I think Michael Greer will win it. If he’s fit, he’s got another 50 seconds to knock off his time. But I’ve been wrong before. Anyone getting to the final has obviously been improving and deserves to be there. Matt Gibson, I had no idea about, but he keeps getting faster with every race. Alasdair has been a surprise because he’s more of a fell runner. Kathryn was always considered a possibility as she’s obviously improving but also very tactical.
Will the cup be back next year? One great thing about it is that there aren’t a lot of races this early in the season, so it slots in quite nicely. Do you have anything up your sleeve after this?
The Parkrun competition will definitely be back. We will probably start in October to give ourselves 3 weeks to complete each round.
We also have a ‘Champions League’ style race off against the winner of Royton Road Runners’ Cup sometime in September.
Earlier in the competition a mysterious pundit going by the name of ‘Lawro’ gave amusing predictions and delivered withering putdowns to the likes of Messrs Stuart and Howson. He actually seemed closer to Alistair McGowan’s terminally depressed Mark Lawrenson than the chap we see on MOTD. What happened to him?
Unfortunately Lawro is semi-retired but will be back for the final.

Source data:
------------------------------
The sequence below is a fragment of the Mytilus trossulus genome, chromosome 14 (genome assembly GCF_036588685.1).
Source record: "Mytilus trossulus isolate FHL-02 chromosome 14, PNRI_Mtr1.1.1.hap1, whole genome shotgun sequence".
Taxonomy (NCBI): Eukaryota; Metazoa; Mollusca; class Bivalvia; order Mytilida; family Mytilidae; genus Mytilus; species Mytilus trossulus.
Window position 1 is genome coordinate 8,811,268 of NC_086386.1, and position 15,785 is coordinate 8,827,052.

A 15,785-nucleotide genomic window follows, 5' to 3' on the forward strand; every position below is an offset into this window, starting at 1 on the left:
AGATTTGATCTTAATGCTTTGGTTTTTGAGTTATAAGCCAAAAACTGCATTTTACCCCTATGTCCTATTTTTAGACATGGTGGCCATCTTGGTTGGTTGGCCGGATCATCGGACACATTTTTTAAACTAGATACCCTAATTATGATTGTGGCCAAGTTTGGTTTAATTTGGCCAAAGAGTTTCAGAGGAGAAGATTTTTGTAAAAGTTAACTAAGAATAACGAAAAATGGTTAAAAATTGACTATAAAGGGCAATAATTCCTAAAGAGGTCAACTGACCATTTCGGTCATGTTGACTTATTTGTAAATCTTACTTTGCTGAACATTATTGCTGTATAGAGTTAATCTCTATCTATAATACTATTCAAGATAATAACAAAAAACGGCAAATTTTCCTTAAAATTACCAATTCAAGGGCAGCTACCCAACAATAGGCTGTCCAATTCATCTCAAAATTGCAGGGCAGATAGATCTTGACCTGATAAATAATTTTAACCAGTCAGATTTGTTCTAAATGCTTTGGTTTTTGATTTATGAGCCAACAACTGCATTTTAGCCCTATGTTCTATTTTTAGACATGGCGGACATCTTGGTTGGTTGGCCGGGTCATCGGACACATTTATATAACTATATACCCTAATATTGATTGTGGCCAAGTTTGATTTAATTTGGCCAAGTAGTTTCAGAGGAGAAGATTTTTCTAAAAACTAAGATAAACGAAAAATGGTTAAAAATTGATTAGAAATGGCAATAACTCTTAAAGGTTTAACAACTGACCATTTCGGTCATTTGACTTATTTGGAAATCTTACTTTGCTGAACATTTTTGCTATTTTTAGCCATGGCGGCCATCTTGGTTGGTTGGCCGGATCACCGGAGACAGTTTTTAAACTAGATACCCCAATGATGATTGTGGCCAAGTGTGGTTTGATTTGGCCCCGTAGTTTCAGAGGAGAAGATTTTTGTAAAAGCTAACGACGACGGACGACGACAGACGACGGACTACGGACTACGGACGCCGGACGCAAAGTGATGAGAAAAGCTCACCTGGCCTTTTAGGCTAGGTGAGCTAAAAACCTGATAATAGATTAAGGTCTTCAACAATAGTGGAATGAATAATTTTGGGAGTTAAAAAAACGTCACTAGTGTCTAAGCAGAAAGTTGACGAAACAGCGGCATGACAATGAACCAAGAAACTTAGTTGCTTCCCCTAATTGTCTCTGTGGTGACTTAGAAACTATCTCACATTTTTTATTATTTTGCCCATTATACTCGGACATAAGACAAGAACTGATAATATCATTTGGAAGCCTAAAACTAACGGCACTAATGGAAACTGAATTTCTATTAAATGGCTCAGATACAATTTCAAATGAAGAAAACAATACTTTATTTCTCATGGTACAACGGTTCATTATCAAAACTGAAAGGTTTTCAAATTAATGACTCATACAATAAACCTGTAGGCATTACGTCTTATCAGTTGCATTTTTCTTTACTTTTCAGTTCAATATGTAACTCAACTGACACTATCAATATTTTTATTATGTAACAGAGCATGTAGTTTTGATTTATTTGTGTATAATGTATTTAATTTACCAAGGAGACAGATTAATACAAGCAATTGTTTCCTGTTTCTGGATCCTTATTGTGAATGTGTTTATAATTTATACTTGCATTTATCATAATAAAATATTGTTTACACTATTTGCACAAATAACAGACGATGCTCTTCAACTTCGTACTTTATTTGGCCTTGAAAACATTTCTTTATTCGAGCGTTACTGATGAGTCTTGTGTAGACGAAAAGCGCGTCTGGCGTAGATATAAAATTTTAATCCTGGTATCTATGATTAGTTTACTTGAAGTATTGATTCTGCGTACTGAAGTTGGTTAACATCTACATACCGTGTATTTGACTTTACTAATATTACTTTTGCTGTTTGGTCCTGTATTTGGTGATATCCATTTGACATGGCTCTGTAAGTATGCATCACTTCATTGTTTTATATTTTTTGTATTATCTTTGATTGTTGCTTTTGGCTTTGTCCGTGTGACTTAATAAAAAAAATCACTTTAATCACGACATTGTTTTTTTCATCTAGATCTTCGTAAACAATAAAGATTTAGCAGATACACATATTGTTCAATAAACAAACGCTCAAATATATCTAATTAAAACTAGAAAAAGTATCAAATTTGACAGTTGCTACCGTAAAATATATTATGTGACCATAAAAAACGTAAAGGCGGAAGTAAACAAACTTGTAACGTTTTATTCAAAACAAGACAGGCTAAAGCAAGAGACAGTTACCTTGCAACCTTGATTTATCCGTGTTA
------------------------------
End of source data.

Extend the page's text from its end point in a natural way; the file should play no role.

Good to hear. Well, that’s about it I think. Thanks very much for your time, and I hope you enjoy the final on Saturday.
We now know the four finalists, who will all be facing off against each other in a winner-takes-all final on Saturday 21st March. Hopefully there will be a big Strider turnout to see this competition reach its conclusion.
The finalists (with their respective PBs):
Michael Greer (18:49) – An athlete who is peaking just at the right time. As some of the quicker runners have proved, it can be hard leading from the front, and he only has a narrow cushion of 15 seconds. But with a 10k PB of under 37 minutes at last year’s Percy Pud, you would assume that on a good day Michael can go quicker.
Alasdair Menmuir (19:04) – As Andy said, he’s more at home on the fells, so will the relatively flat course at Hillsborough help or hurt him? He put down a 19:04 at Concord in the earlier stages of the competition so he clearly has an extra gear when it matters. However, he knocked my missus out in the second round, so don’t expect any extra support from me – ha!
Matt Gibson (22:15) – Matt hasn’t let his marathon preparations faze him one bit, and routinely completed his long runs the day after smashing another PB in the Parkrun. Not talked up as much as Michael and Kathryn, but Matt is clearly very strong at the moment and could well take the prize. Matt is running in the East Hull 20 on the following day, so will he keep anything back?
Kathryn Epworth (27:35) – One of the true stars this year, every run has been a belter. Was correctly identified by some as a threat early on due to the significant improvements she’s made since finishing the Beginner’s Group last year. Kathryn’s Cup reports have also been a cracking read. Has she finally plateaued, or are there more PBs in store?